You DO realize that Jameis Winston has not been charged with a crime yet. And you DO realize that even if he is charged with sexual assault, a felony, it doesn’t necessarily mean he is guilty of that crime. In America, a person is presumed innocent until proven guilty, but fairness apparently vanishes when the accused is a Heisman Trophy frontrunner who quarterbacks a Florida State team likely headed to the national championship game.
What is happening to Winston at the moment is not right. When we have no idea if the state attorney’s office has enough evidence to charge him, much less win a conviction many months down the road, a 19-year-old who already has been unfairly dragged through the media muck now is facing a December from hell. When Willie Meggs, he of the Second Judicial Circuit down Tallahassee way in the perpetually corrupt state of Florida, said he would need at least two additional weeks to determine Winston’s fate, it instantly made Meggs the most powerful man in college football. Not that college football means a damned thing in the face of a sexual assault allegation, but all I know is, Meggs and his colleagues better not come up empty in their investigation.
They need to produce the goods. Or they will have ruined a young man’s dreams, without reason.
With the timetable pushed back, a morality drama takes over. Suddenly, people have to make decisions without having any idea if Winston is guilty or innocent and whether Meggs is a competent prosecutor protecting a victim’s rights or an egomaniacal media whore who, oh, doesn’t like the suffocating football culture in the college town where he lives and works. What we do know is that the Seminoles, assuming they complete the easy remainder of a 13-0 season, will be in Pasadena on Jan. 6 to play for the national title. What we don’t know is if Winston will be with them, and whether he’ll be the outright Heisman winner or a Heisman winner in a holding pattern while a nine-member committee in New York decides whether to conduct a re-vote.
“Any discussion of a potential re-vote would have to be made by the Heisman Trophy trust,” Heisman Trophy coordinator Tim Henning told ESPN, referring to the nine-member committee. “At the end of the day, the trust makes all decisions to anything pertaining to the Heisman.”
Meaning, a chaotic scenario is entirely possible that could have Winston winning the Heisman, losing the trophy in a re-vote, then getting it back if he is acquitted. With Heisman polls closing at 5 p.m. ET on Mon. Dec. 9, voters will not know under the current Meggs timetable if Winston has been charged. But under that timetable, Winston conceivably could be charged later that week, turning the Heisman TV production on Dec. 14 into a firestorm. Imagine Winston, during a one-hour telecast staged like a gala, accepting the award after being charged with a sex crime. Then imagine the Heisman trust voting to take it away. Then imagine Winston being found not guilty, forcing the Heisman trust to return the trophy to Winston, assuming the trust already hasn’t awarded it to Alabama golden boy AJ McCarron.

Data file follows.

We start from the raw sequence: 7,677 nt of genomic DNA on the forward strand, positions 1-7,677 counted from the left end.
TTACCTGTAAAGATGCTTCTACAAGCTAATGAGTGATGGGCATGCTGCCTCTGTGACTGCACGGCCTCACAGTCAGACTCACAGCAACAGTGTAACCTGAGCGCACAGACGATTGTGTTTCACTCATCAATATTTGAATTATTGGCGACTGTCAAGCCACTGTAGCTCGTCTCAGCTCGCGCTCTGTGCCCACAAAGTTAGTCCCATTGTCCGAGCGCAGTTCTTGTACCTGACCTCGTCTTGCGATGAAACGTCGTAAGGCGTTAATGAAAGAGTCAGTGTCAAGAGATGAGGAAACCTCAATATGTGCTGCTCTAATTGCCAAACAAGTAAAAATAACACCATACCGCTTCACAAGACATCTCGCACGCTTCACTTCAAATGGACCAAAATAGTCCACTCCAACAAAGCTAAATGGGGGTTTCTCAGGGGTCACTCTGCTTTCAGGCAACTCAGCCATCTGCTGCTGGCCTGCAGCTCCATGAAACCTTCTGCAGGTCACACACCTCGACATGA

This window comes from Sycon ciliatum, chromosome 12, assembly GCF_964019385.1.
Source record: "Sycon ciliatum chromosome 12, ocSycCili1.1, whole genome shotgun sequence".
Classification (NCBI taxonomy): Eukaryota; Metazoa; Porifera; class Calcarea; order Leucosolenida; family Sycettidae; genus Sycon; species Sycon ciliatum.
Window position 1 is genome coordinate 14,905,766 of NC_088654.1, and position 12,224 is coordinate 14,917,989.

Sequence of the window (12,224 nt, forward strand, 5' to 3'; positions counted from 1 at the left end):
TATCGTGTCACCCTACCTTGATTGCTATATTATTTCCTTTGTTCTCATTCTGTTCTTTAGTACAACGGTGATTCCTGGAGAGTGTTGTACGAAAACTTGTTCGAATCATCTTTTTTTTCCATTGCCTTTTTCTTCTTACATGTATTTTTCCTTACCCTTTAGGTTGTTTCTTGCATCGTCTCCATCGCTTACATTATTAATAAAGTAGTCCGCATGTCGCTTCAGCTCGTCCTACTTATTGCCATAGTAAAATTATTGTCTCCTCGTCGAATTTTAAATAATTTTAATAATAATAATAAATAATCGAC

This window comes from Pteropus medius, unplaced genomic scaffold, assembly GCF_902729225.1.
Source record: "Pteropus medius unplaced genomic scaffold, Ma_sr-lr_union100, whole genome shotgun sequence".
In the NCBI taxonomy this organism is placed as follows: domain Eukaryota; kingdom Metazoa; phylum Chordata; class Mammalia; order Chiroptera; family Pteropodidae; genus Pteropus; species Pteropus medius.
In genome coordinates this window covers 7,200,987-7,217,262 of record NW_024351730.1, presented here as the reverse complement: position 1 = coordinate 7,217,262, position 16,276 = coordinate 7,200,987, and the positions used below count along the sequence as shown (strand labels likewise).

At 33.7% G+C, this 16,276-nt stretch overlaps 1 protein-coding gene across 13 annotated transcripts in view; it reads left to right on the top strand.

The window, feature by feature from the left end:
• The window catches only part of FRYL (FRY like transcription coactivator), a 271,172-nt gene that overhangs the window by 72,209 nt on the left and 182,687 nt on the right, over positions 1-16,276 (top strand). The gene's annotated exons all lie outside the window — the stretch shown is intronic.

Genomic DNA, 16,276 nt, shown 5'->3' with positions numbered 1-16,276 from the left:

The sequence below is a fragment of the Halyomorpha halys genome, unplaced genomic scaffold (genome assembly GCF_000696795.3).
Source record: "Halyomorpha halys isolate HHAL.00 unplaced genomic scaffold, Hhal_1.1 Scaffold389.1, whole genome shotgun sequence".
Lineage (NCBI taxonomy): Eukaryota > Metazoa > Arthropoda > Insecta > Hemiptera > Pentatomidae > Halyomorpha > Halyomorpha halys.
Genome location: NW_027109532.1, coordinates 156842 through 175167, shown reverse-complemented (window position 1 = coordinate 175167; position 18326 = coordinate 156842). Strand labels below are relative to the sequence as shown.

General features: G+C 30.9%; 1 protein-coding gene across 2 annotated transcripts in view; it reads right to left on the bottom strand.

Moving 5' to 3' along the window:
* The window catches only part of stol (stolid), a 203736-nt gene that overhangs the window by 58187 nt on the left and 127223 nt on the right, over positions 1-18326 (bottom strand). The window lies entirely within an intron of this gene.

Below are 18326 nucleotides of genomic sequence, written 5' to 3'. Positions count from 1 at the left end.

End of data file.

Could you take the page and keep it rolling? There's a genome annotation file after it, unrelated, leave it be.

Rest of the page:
The Meggs timetable does give Florida State one advantage: The human element of the Bowl Championship Series equation can’t opt for a team other than the Seminoles because Winston has been charged with a felony. The BCS teams are named Sun. Dec. 8, and if FSU is 13-0, FSU is going to Hollywood. But will Winston play? Here comes another heated national debate. According to university rules and regulations, a student-athlete who is charged with a felony “will not be permitted to represent FSU Athletics in game competition until such time as the charge is resolved and all court, university and athletics department conditions for reinstatement have been met.” The Florida State administration, knowing its $24 million payout from the BCS is safe and sound for its coffers and those of its Atlantic Coast Conference partners, conceivably could take the high road and stick by its handbook. Or, knowing how Florida State depends on the enormous donations of boosters who ache to win a national championship for the first time this century, the administration could cite — what else? — a loophole.
Yes, a Winston suspension could be overturned because of, ahem, “extraordinary circumstances as determined by the administration.” The powers-that-be would be excoriated for ignoring their own disciplinary language and reflecting all that is disgusting about college football, but all they would have to say is: The young man hasn’t been convicted.
This is why Tim Jensen, Winston’s attorney, visited Meggs on Thanksgiving Eve. “We expressed our concerns that the delay would affect Mr. Winston’s reputation, voters in the Heisman and Florida State’s ability to go to the national championship game,” Jansen told ESPN. “We’re hoping this cloud can be lifted sooner rather than later.”
To reiterate, I am not decrying that an investigation is taking place, as well it should, given the serious nature of the accusations. What I don’t accept is why the case has exploded publicly when charges have yet to be filed. For that, blame Meggs and the accuser’s attorney. Both are trying the case in a public courtroom before due process has taken place, and it has created a convergence of hysteria near the end of a frantic regular season and Heisman race.